Idea Limbo

Where Your Ideas Go to Die

TL;DR: The most effective way of keeping your ideas out of limbo is to share them with others.

I love thinking about universal concepts; things that every single human on Earth has in common. It really does put things in perspective.

In this case, I’m referring to a topic in which I’m extremely passionate about:


I love creating them, hearing about them, pursuing them, you name it. The most amazing thing about ideas is the that every single person on Earth has them.

Whether or not we choose to share our ideas is a completely different story.

Some of us may feel uncomfortable voicing our thoughts while others may not have ever had the chance in the first place. In this way, ideas are like relationships. Each has an intoxicating honeymoon phase that promises the excitement of anticipation and potential. On the other hand, each can also die a slow death thanks to indecision and things left unspoken.

As soon as your idea is born, time starts ticking. The longer you keep your baby in your notebook, or “idea limbo,” the more likely it is to wither and die.

This is a dark place full of self-doubt and regret. It is a graveyard for “million dollar ideas” and “next big things.” As bleak as this sounds, it’s something you already were already aware of in the back of your mind. You’ve undoubtedly been there before and you’ll most likely visit again.

What is the easiest way to avoid idea limbo?

Share your idea with the next person you meet.

It doesn’t matter if you know them or not. Hell, it doesn’t even matter if your idea is meant for them. At this point, it isn’t about validating your ideas; it’s about keeping them alive.

Your idea is on life support and sharing it with someone else will give it the extra boost of oxygen it needs. This is especially true if you are exploring a few different ideas, each one competing for your time and attention.

I’ve gone through this process so many times now that whenever I write down an idea for the first time, I automatically run it by at least five people who I know will give me objective feedback. If you don’t already have this circle of trust in place, start building it now. Not only will it help in the beginning; these people will play an important part once your idea is ready to share with the rest of the world.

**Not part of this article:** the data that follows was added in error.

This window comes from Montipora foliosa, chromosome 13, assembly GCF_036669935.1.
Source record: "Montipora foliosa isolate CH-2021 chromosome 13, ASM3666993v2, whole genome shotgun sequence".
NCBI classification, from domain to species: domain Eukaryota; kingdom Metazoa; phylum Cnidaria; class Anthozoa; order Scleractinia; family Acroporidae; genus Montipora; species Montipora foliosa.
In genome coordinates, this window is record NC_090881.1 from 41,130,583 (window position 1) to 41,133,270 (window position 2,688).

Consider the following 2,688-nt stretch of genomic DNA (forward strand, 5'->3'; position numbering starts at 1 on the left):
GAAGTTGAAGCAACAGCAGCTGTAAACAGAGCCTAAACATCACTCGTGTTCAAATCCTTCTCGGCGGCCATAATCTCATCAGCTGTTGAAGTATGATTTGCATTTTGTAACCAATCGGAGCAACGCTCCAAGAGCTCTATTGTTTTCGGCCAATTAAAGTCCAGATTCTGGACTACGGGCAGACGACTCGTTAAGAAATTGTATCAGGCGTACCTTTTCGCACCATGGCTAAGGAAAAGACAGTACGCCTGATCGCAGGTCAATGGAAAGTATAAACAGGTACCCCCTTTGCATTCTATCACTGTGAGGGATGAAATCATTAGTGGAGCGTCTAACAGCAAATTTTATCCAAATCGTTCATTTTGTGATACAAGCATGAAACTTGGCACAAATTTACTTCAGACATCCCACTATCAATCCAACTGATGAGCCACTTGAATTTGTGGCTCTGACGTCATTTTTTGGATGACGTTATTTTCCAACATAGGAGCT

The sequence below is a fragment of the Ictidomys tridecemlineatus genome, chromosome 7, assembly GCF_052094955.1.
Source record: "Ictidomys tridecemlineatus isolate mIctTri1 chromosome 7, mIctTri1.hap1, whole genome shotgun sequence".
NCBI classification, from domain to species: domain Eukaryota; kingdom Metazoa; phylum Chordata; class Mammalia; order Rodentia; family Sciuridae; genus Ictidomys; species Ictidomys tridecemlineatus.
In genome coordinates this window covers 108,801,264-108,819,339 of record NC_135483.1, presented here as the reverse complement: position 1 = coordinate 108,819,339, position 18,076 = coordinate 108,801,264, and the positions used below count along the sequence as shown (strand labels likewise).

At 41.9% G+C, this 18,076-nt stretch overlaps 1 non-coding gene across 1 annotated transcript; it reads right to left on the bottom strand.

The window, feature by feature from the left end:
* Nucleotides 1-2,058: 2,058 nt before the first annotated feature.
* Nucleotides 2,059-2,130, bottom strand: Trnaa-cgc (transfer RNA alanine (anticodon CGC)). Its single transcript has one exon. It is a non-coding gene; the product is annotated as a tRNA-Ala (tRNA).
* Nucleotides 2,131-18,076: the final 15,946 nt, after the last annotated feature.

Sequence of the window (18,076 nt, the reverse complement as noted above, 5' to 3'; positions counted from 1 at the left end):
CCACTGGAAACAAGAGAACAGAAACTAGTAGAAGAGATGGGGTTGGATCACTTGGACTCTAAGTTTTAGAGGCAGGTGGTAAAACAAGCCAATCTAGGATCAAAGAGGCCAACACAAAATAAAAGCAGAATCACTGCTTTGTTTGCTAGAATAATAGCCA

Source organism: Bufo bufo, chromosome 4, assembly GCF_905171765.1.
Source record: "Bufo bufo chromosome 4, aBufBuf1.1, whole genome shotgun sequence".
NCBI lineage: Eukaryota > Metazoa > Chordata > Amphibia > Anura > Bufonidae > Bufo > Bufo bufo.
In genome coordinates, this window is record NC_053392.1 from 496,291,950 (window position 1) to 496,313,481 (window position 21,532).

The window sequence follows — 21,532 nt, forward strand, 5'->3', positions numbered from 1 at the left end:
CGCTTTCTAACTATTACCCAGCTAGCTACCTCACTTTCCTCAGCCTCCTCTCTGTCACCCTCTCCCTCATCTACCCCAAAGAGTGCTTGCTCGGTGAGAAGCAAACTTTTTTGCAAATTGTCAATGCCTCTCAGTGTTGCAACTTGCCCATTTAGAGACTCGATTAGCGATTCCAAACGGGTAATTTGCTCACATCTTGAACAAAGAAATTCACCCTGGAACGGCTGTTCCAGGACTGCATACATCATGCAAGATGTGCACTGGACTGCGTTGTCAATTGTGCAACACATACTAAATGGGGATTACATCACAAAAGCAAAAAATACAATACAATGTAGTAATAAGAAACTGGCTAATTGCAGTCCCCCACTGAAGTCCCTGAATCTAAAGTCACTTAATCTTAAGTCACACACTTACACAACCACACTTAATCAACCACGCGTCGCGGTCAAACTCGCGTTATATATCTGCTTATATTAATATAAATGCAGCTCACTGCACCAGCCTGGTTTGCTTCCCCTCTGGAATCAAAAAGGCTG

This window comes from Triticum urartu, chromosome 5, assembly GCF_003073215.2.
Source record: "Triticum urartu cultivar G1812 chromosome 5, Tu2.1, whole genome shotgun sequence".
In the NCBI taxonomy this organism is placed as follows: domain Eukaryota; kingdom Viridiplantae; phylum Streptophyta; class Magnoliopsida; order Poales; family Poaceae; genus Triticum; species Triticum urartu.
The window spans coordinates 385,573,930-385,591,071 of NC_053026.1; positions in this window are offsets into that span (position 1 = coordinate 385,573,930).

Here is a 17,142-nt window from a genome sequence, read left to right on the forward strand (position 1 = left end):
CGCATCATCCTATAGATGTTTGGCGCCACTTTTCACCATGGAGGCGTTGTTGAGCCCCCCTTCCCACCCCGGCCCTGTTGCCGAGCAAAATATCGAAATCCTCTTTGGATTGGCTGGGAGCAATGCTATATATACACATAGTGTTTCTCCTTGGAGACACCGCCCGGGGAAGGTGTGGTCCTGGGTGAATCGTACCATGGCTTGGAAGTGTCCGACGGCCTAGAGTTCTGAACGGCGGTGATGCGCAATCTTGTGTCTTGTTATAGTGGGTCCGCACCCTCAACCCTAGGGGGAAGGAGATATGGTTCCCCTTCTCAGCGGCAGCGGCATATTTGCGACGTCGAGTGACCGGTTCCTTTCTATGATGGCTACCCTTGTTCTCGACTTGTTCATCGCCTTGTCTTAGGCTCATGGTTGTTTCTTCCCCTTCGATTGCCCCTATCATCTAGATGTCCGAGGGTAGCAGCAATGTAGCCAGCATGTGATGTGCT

Remember, when looking people, focus on objectivity. Ignore this, and you can expect all kinds of responses, some of which will include:

“Honey, that’s such a great idea! You’re so smart!”
“That’s my little boy/girl. I always knew you were the creative one in the family!”

And my personal favorite:

“I don’t get it. Is this another one of your ‘ideas’?”

Some of these may already sound familiar depending on how many ideas you’ve shared in the past. As comforting as it is to talk with friends and family, this will get you nowhere.

If you are dead-set on sharing with people you know, single out that one friend. You know exactly the one I’m talking about. We all have that friend who plays the “naysayer” or “party pooper.” They may not be the most fun to be around, but they will give you the best kind of feedback: critical feedback.

This type of feedback stings initially, but will ultimately get you to where you need to go.

After initially sharing your idea, you’ll start to notice something. Your idea is still your precious little baby, it has just grown up a little. It may be able to stand on its own two legs.

Your goal is to give your idea enough time and attention to grow. Once it is mature enough, you will know if it’s worth pursuing or not.

Just make sure to avoid the ambiguity of idea limbo.

Are you working on your own idea? How are you keeping it out of limbo? Share your thoughts in the comments below or on Twitter at @williamfrazr.

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